Buy your own train!
Few men, or women, leave this world having provided pleasure to people in many countries. This claim can certainly be made for Victor Mollo who wrote Bridge in the Menagerie.
The stories it contains, originally published in Bridge Magazine and The Bridge World, found a world-wide audience in book form. Everyone can relate to the characters (the Hideous Hog, the Rueful Rabbit, Oscar the Owl, and the rest), the bridge hands are brilliant, and the stories themselves hilarious. This is the book against which all subsequent attempts at bridge humor are measured.
Mollo was born in St. Petersburg into a wealthy Russian family and was 8 years old when the revolution erupted. In order to return from a holiday in the Caucasus, his mother actually purchased a train, the defiant gesture of a dying capitalism. They steamed north across Russia, armed with forged Red Cross papers and some injured persons to add credibility. Thanks partly to a formidable sailor bodyguard, they survived a battle in Tikhoretsk and reached home. After an interlude in which Mollo was operated on for appendicitis, they crossed into Finland, continuing to Stockholm and eventually Paris and London.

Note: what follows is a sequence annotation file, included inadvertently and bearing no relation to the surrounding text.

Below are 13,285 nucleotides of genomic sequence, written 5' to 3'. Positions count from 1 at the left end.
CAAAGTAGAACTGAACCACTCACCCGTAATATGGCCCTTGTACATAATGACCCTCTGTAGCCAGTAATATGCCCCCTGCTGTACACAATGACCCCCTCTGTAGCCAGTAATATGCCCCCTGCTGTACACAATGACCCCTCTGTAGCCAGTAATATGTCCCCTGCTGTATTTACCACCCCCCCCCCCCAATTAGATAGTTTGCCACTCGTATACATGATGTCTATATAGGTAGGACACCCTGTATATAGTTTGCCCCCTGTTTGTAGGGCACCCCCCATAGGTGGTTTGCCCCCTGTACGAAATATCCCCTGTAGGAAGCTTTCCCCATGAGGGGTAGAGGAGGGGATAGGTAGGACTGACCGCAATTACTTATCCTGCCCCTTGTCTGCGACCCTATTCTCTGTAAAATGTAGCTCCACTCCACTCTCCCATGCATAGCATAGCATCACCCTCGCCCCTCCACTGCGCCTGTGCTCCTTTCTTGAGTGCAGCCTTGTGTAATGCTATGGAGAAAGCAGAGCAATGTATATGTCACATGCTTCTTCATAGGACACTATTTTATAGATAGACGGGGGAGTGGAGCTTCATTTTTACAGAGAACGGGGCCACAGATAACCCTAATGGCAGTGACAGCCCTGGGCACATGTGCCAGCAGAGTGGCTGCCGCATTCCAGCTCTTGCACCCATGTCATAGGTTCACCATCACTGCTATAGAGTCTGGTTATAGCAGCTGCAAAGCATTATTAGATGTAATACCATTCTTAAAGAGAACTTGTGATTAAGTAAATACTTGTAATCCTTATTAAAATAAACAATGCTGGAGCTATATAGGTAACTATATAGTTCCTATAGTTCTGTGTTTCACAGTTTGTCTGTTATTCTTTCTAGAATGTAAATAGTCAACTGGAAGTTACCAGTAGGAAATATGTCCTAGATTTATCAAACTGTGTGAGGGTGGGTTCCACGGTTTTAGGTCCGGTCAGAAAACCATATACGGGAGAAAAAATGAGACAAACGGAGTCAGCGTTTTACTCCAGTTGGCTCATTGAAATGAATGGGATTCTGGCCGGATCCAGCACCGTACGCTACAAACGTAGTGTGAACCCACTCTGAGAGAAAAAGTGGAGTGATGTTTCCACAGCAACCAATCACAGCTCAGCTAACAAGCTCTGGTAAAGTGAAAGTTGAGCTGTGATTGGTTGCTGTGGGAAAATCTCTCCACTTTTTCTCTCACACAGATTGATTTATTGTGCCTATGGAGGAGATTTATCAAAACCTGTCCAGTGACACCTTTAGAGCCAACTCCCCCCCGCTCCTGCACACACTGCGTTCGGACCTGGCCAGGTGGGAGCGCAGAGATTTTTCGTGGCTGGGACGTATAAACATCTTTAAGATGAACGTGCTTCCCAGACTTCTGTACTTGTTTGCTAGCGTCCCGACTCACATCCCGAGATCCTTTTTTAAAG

Like many before and since, he neglected his studies to devote himself to bridge. He began to write books and articles on the game while working for the BBC as an editor in its European service. On retirement in 1969 after 30 years, Mollo expanded his writing efforts which at his death had generated 30 books and hundreds of articles for newspapers and magazines. He was active in developing bridge cruises, largely in the Mediterranean.
His life style was perhaps unique. He would play rubber bridge at his club each afternoon, have dinner with his wife, and then work all night until he retired at 6 A.M. for a morning’s sleep.